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HK backs govt move to distance from politicized teacher group

By Li Bingcun | chinadaily.com.cn | Updated: 2021-08-01 15:04

File photo shows the Golden Bauhinia Square in Hong Kong. [Photo/Xinhua]

Civic leaders threw their weight behind the Hong Kong government's decision to cut ties with a local union of teachers, which they said acts more like a political group, rather than a representative of professional teachers.

Earlier on Saturday, the Education Bureau announced it would cease all working relations with the Hong Kong Professional Teachers' Union, saying it no longer regards the group as a professional education body.

Lawmaker Regina Ip Lau Suk-yee, a member and former chairwoman of the Legislative Council's Panel on Education, said the union, in essence, is an anti-Beijing group that aims to destabilize Hong Kong. That nature has never changed, she added.

Under its influence, many members of the group spread wrong messages to students, misleading the young to stand opposite the nation and local government, Ip said.

She urged the Hong Kong government to launch an investigation into the group, and consider banning it if it is found to have endangered national security.

In past years, the group has been actively participating in activities held by two radical political organizations -- the Civil Human Rights Front and Hong Kong Alliance in Support of Patriotic Democratic Movements of China.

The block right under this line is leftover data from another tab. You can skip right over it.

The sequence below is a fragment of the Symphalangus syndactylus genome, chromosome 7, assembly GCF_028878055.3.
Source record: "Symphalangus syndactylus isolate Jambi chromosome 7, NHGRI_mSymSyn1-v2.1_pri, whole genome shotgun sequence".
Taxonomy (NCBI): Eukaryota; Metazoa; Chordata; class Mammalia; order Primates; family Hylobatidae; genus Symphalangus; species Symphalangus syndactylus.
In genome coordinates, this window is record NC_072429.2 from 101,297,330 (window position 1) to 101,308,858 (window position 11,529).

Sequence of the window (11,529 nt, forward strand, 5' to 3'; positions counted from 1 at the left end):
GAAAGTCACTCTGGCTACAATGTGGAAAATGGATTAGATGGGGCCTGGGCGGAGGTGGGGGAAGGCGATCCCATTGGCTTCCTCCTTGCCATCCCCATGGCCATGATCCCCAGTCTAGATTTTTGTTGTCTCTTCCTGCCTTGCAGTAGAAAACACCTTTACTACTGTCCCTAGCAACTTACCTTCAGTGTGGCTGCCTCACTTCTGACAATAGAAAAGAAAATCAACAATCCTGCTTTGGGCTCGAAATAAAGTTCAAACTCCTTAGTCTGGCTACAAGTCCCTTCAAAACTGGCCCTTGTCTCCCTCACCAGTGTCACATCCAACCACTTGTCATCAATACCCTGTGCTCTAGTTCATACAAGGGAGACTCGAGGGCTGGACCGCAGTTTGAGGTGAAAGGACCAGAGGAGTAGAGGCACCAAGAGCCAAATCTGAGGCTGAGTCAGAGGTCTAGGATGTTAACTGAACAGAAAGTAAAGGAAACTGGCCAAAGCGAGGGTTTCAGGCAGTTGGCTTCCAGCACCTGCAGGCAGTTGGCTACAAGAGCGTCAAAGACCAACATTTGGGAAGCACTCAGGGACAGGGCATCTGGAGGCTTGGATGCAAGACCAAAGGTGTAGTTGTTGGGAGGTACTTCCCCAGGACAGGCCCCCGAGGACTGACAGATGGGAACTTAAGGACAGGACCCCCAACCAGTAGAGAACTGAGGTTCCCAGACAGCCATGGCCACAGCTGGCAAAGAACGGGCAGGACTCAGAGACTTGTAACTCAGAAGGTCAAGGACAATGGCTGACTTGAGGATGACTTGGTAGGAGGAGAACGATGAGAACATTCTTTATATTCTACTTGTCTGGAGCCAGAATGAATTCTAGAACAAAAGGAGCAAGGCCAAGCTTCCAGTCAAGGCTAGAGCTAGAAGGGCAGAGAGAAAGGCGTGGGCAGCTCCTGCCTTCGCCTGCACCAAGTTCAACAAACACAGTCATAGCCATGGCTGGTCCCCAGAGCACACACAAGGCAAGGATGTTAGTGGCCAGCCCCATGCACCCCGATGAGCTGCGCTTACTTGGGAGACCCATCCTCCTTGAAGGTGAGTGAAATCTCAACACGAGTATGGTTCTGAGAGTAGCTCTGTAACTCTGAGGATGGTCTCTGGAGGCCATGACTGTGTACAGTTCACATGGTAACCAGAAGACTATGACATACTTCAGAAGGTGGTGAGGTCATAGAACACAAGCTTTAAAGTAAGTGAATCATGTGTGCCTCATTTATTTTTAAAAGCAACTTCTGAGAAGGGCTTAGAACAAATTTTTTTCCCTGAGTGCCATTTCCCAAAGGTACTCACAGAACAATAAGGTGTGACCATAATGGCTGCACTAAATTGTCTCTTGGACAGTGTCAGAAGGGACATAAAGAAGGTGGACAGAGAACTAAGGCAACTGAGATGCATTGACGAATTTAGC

It also has lobbied teachers to launch numerous class boycotts during the 2019 social unrest, and promoted books that glorify violence, according to the Education Bureau.

Leung Chun-ying, vice-chairman of the National Committee of the Chinese People's Political Consultative Conference, believes that the group's previous conduct proved it is purely a political organization.

Compared with other groups that Leung believed to have played a role in destabilizing society, the teachers' union is more radical and caused greater harm to the city, Leung said.

He hopes the union's members can also cut ties with the group and denounce its political stance.

Wong Kwan-yu, president of the Hong Kong Federation of Education Workers, said the union is the largest education group of Hong Kong. Yet the union severely harmed the reputation of Hong Kong teachers and raised doubts on their professionalism. It also had a very negative impact on young people, he said.

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